Nora Volkow, M.D. Director of the National Institute on Drug Abuse
In her lecture Volkow, the director of the National Institute on Drug Abuse (NIDA), will describe how drug use changes the basic way neurons in the brain communicate, either by imitating the brain’s neurotransmitters or by overstimulating the brain’s “reward circuit” to release an excess of neurotransmitters, primarily dopamine. She will also explain how long-term drug abuse can alter other chemical systems in the brain, disrupting cognitive functions such as judgment, decision-making, and memory and thereby reinforcing drug-seeking behaviors.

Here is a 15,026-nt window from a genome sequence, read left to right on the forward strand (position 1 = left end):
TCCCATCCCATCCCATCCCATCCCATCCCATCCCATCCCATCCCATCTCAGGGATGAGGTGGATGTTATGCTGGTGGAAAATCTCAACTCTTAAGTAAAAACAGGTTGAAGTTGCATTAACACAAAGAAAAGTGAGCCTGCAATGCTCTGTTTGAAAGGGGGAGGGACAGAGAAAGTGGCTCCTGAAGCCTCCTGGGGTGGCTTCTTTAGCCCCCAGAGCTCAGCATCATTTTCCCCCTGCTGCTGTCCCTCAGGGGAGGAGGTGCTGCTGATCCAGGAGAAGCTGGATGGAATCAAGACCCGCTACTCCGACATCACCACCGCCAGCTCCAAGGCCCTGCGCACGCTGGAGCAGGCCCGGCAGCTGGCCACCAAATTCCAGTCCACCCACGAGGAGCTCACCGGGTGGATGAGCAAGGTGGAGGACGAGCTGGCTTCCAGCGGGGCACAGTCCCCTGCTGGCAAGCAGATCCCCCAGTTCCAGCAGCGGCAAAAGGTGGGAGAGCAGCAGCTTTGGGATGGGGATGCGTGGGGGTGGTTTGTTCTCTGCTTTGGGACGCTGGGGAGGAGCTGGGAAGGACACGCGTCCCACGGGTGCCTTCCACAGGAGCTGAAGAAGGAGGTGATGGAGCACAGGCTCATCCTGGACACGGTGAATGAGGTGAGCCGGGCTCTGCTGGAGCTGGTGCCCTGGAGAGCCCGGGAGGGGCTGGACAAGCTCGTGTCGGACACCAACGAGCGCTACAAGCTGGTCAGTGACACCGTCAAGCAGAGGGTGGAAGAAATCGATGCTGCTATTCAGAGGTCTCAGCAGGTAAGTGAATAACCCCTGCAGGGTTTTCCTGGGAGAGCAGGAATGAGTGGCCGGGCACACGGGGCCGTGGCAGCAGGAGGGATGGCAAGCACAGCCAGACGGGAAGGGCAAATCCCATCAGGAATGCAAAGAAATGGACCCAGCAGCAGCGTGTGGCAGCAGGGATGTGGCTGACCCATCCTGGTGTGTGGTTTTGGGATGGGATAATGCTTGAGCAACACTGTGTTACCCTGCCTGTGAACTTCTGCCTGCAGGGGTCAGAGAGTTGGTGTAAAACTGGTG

The NIDA is the world leader in research on the health consequences of drug abuse. Dr. Volkow became director of the institute in May 2003 after serving in several leadership positions at the Brookhaven National Laboratory and as a professor in the Department of Psychiatry and associate dean of the Medical School of the State University of New York at Stony Brook. As a research psychiatrist, she has used brain imaging to investigate the toxic effects of drugs and has studied the dopamine system’s affect on motivation, drive, and pleasure. Born in Mexico, she received her medical degree from the National University of Mexico and served her psychiatric residency at New York University. She is the recipient of numerous rewards, including membership in the Institute of Medicine in the National Academy of Sciences and the International Prize from the French Institute of Health and Medical Research for her pioneering work in brain imaging and addiction science.